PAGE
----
Some People Say it’s a Tool; Others Believe it’s a Weapon

An in-depth look into Facebook’s advertising capabilities and consequences

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Some People Say it’s a Tool; Others Believe it’s a Weapon

Facebook's Advertising Platform is getting more sophisticated

Facebook's Advertising Platform is getting more sophisticated

The Verge

Facebook's Advertising Platform is getting more sophisticated

The Verge

The Verge

Facebook's Advertising Platform is getting more sophisticated

Steve Baiardi, Staff Writer

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What began as a way for college students to connect, has grown into one of the world’s largest social networks. Facebook has become one of the best marketing resources. While this is great for companies looking to sell products, it also allows for an atmosphere that helps concentrate targeted informational attacks on people with opposing views in politics, ultimately polarizing our nation even more.

The Triton Voice has done an in-depth investigation on Facebook’s advertising software to explain to the public how easily they could be targeted. Here are some examples:

    1.  Let’s say that the Cleveland Browns were actually in the Super Bowl, and you were selling Brown apparel. Here is a model of the advertising capabilities of Facebook:

Targeted Audience Details:

  • Lives within 25 miles of Cleveland, Ohio
  • Ages 18+
  • All Genders
  • Has Interest in “Cleveland Browns
  • Has Interest in “American Football

Potential Reach = 540,000 people

 

 

 

    2.  Now let’s say that you are opening up a new restaurant on the North End in Boston called Pacari, and you want to appeal more towards college students. Here is another model of the advertising capabilities of Facebook:

Targeted Audience Details: 

  • Everyone within 10 miles of Boston, MA
  • Ages 18 – 30
  • All Genders
  • Currently attending college
  • Has Interest in “Fast Casual Restaurants
  • Also has Interest in “Italian Cuisine

Potential Reach = 20,000 people

 

 

 

Unfortunately, it is not just restaurants and clothing stores that are seeking screen time on your device. It is also common among political interest groups to try and sway the opinions of voters with biased information. Here is a perfectly practical example:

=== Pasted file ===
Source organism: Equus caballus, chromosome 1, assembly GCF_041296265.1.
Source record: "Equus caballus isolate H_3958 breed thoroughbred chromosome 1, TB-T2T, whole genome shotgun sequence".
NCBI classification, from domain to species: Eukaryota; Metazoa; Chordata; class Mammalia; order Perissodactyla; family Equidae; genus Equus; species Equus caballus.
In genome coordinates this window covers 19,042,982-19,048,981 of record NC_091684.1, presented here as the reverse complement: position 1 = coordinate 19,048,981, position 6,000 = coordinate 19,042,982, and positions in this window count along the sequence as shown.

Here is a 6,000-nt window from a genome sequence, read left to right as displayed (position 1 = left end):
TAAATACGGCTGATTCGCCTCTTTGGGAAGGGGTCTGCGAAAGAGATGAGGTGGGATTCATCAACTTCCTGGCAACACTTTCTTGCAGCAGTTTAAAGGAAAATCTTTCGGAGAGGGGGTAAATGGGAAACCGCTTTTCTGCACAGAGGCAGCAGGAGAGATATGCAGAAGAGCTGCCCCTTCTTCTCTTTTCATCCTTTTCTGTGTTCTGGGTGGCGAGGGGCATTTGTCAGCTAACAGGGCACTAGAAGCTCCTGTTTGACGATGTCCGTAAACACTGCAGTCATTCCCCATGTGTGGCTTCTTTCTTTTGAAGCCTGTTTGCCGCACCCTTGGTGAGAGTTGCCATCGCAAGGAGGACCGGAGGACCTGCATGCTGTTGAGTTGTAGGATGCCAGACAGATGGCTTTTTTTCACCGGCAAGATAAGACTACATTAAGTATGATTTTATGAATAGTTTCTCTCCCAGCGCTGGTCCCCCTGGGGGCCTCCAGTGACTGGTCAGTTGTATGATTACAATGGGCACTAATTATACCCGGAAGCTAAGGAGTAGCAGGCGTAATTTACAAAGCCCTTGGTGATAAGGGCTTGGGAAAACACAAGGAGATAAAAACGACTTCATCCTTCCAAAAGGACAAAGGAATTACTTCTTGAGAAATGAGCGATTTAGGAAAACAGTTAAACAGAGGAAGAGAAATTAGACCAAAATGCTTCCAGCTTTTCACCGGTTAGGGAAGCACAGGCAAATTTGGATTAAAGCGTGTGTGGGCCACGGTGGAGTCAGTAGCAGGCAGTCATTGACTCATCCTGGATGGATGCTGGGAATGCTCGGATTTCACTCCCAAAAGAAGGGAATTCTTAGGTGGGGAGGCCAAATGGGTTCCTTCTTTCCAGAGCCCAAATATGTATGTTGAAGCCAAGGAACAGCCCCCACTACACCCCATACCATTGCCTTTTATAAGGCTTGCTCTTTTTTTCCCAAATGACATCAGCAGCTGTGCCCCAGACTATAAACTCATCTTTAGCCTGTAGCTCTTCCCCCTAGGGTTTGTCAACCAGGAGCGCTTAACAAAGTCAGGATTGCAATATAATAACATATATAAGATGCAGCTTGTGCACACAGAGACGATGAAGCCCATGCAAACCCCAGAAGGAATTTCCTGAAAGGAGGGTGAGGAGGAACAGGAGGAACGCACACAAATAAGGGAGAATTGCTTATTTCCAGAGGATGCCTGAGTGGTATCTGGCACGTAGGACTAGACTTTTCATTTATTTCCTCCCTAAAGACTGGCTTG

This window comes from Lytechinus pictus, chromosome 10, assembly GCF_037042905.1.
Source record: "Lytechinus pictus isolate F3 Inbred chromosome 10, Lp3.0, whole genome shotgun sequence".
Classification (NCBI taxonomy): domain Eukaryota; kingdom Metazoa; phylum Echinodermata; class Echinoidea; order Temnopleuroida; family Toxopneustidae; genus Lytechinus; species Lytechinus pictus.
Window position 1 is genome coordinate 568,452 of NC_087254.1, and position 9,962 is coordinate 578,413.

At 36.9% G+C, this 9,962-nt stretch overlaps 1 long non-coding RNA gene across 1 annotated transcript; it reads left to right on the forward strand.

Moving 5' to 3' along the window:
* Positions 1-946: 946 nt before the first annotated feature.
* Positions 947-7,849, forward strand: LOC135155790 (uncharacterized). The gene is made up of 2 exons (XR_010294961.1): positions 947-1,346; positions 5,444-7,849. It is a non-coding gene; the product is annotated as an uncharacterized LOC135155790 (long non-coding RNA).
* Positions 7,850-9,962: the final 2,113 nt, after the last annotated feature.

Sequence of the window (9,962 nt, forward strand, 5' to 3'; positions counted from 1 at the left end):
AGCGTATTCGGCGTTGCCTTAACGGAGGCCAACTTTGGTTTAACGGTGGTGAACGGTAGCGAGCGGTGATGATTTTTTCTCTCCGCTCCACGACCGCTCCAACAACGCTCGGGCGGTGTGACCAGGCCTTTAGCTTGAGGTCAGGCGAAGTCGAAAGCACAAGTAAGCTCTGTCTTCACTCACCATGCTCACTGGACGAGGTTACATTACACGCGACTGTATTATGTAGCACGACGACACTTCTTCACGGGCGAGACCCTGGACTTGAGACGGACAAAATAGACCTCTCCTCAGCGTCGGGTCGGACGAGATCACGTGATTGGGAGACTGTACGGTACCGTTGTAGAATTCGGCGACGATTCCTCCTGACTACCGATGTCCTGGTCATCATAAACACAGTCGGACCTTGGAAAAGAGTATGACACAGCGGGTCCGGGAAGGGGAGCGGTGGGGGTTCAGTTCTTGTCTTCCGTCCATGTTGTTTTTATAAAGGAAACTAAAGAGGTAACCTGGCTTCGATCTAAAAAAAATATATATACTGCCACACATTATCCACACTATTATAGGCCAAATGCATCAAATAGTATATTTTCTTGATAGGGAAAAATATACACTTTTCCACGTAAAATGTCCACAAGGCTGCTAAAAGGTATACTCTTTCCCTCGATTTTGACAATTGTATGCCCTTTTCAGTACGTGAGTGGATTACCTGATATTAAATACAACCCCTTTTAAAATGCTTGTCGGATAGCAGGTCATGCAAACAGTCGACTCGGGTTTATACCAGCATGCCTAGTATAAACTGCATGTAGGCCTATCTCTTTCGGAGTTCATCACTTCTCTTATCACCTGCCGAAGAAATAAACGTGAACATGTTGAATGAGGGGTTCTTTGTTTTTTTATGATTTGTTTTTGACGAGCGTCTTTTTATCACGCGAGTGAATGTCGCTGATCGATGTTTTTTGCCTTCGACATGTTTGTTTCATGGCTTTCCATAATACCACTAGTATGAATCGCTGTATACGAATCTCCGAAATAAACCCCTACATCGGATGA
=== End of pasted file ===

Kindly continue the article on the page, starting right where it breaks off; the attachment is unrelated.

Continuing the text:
3.  The National Petroleum Association (NPA), a political interest group that is in favor of electing Senator Pierce, is looking to put out a campaign ad attacking Pierce’s running mate, Larry Smith. The video claims that Smith is looking to decrease funding for the poor, increase military deployments overseas, and raise the federal budget for protecting endangered animals.

Targeted Audience Details:

  • Everyone in the United States
  • Ages 18+
  • All Genders
  • Whose income is from $40,000 – $49,999
  • Parents of children ages 13 – 26 years old
  • People who worked in or for the US Military
  • Must also be “Likely to engage with political content (conservative)
  • Excluding people who “Donate money to environmental or wildlife causes

Potential Reach = 450,000 people

 

Obviously none of this is true nor did these campaigns actually run, however, Facebook allows any group like this to precisely target unknowing individuals simply based off of data gathered on them. From there, Facebook’s algorithms can determine: political stance, income, relationship status, education level and much more.

The Triton Voice was able to create a fake Facebook account, anonymous user page, and a series of targeted ads in a matter of minutes!

As this technology keeps getting better, and user data becomes much more accurate and easier to obtain, groups that are looking to take advantage of people will become more prevalent, unless Facebook attempts to stop them. My advice for everyone using platforms like Facebook, Instagram, Twitter, SnapChat and others, is to be aware of the company/group sponsoring the advertisement, and start to ask yourself, “Why am I seeing this Advertisement?”